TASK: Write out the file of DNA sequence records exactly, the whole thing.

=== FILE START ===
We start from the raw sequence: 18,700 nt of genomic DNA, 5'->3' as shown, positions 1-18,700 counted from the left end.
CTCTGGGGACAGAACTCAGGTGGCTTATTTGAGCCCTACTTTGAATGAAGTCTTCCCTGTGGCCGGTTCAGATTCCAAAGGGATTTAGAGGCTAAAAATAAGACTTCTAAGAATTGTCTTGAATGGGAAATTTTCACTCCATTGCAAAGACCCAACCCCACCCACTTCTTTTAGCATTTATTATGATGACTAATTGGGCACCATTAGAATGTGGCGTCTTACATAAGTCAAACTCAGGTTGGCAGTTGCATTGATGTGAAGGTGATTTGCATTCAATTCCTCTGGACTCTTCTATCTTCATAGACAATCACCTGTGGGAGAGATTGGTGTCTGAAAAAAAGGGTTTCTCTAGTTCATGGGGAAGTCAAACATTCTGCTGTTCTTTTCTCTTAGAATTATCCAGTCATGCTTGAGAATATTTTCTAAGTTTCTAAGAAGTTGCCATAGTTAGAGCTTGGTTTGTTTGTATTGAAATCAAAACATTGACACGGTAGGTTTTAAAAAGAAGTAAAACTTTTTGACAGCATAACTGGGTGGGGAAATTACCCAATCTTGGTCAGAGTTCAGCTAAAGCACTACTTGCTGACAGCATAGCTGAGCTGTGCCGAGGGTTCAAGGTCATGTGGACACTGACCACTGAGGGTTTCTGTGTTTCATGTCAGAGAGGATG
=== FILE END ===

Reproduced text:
We start from the raw sequence: 18,700 nt of genomic DNA, 5'->3' as shown, positions 1-18,700 counted from the left end.
CTCTGGGGACAGAACTCAGGTGGCTTATTTGAGCCCTACTTTGAATGAAGTCTTCCCTGTGGCCGGTTCAGATTCCAAAGGGATTTAGAGGCTAAAAATAAGACTTCTAAGAATTGTCTTGAATGGGAAATTTTCACTCCATTGCAAAGACCCAACCCCACCCACTTCTTTTAGCATTTATTATGATGACTAATTGGGCACCATTAGAATGTGGCGTCTTACATAAGTCAAACTCAGGTTGGCAGTTGCATTGATGTGAAGGTGATTTGCATTCAATTCCTCTGGACTCTTCTATCTTCATAGACAATCACCTGTGGGAGAGATTGGTGTCTGAAAAAAAGGGTTTCTCTAGTTCATGGGGAAGTCAAACATTCTGCTGTTCTTTTCTCTTAGAATTATCCAGTCATGCTTGAGAATATTTTCTAAGTTTCTAAGAAGTTGCCATAGTTAGAGCTTGGTTTGTTTGTATTGAAATCAAAACATTGACACGGTAGGTTTTAAAAAGAAGTAAAACTTTTTGACAGCATAACTGGGTGGGGAAATTACCCAATCTTGGTCAGAGTTCAGCTAAAGCACTACTTGCTGACAGCATAGCTGAGCTGTGCCGAGGGTTCAAGGTCATGTGGACACTGACCACTGAGGGTTTCTGTGTTTCATGTCAGAGAGGATG